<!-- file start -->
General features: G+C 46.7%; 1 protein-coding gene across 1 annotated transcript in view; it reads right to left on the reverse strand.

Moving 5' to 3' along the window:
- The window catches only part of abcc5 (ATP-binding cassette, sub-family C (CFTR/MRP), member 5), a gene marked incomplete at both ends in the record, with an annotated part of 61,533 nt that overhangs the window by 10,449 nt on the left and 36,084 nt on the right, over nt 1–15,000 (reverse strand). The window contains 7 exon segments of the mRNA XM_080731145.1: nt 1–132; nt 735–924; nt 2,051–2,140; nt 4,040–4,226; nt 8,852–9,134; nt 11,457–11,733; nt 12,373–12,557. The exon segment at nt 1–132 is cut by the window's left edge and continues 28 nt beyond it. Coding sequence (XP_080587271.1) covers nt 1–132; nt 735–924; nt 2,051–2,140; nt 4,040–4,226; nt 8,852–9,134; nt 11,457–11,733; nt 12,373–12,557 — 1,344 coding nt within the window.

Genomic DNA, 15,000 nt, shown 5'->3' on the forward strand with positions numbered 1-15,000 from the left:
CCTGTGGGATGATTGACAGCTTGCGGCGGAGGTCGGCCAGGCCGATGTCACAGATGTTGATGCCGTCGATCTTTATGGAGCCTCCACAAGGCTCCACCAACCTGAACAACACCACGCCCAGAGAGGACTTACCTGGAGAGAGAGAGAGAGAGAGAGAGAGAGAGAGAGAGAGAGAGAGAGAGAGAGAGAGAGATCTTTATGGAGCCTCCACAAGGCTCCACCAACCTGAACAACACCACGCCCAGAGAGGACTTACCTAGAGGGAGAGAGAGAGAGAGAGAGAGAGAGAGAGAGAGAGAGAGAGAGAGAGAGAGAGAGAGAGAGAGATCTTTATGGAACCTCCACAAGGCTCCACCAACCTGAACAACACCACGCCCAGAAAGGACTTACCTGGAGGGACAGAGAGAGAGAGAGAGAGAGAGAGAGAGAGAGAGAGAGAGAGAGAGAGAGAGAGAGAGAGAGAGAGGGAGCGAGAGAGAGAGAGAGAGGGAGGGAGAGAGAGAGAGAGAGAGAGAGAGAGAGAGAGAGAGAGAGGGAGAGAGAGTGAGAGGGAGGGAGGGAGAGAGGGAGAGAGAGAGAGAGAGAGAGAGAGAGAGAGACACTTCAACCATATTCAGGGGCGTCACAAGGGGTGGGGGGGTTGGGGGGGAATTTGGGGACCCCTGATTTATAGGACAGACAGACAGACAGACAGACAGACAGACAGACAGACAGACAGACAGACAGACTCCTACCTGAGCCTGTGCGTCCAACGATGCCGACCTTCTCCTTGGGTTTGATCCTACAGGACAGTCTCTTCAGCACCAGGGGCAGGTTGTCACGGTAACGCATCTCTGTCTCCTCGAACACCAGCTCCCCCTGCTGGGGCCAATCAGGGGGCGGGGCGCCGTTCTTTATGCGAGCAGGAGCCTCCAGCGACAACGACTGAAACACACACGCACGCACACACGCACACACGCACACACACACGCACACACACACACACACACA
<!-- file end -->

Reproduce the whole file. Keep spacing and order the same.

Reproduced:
General features: G+C 46.7%; 1 protein-coding gene across 1 annotated transcript in view; it reads right to left on the reverse strand.

Moving 5' to 3' along the window:
- The window catches only part of abcc5 (ATP-binding cassette, sub-family C (CFTR/MRP), member 5), a gene marked incomplete at both ends in the record, with an annotated part of 61,533 nt that overhangs the window by 10,449 nt on the left and 36,084 nt on the right, over nt 1–15,000 (reverse strand). The window contains 7 exon segments of the mRNA XM_080731145.1: nt 1–132; nt 735–924; nt 2,051–2,140; nt 4,040–4,226; nt 8,852–9,134; nt 11,457–11,733; nt 12,373–12,557. The exon segment at nt 1–132 is cut by the window's left edge and continues 28 nt beyond it. Coding sequence (XP_080587271.1) covers nt 1–132; nt 735–924; nt 2,051–2,140; nt 4,040–4,226; nt 8,852–9,134; nt 11,457–11,733; nt 12,373–12,557 — 1,344 coding nt within the window.

Genomic DNA, 15,000 nt, shown 5'->3' on the forward strand with positions numbered 1-15,000 from the left:
CCTGTGGGATGATTGACAGCTTGCGGCGGAGGTCGGCCAGGCCGATGTCACAGATGTTGATGCCGTCGATCTTTATGGAGCCTCCACAAGGCTCCACCAACCTGAACAACACCACGCCCAGAGAGGACTTACCTGGAGAGAGAGAGAGAGAGAGAGAGAGAGAGAGAGAGAGAGAGAGAGAGAGAGAGAGAGATCTTTATGGAGCCTCCACAAGGCTCCACCAACCTGAACAACACCACGCCCAGAGAGGACTTACCTAGAGGGAGAGAGAGAGAGAGAGAGAGAGAGAGAGAGAGAGAGAGAGAGAGAGAGAGAGAGAGAGAGAGATCTTTATGGAACCTCCACAAGGCTCCACCAACCTGAACAACACCACGCCCAGAAAGGACTTACCTGGAGGGACAGAGAGAGAGAGAGAGAGAGAGAGAGAGAGAGAGAGAGAGAGAGAGAGAGAGAGAGAGAGAGAGAGGGAGCGAGAGAGAGAGAGAGAGGGAGGGAGAGAGAGAGAGAGAGAGAGAGAGAGAGAGAGAGAGAGAGGGAGAGAGAGTGAGAGGGAGGGAGGGAGAGAGGGAGAGAGAGAGAGAGAGAGAGAGAGAGAGAGACACTTCAACCATATTCAGGGGCGTCACAAGGGGTGGGGGGGTTGGGGGGGAATTTGGGGACCCCTGATTTATAGGACAGACAGACAGACAGACAGACAGACAGACAGACAGACAGACAGACAGACAGACTCCTACCTGAGCCTGTGCGTCCAACGATGCCGACCTTCTCCTTGGGTTTGATCCTACAGGACAGTCTCTTCAGCACCAGGGGCAGGTTGTCACGGTAACGCATCTCTGTCTCCTCGAACACCAGCTCCCCCTGCTGGGGCCAATCAGGGGGCGGGGCGCCGTTCTTTATGCGAGCAGGAGCCTCCAGCGACAACGACTGAAACACACACGCACGCACACACGCACACACGCACACACACACGCACACACACACACACACACA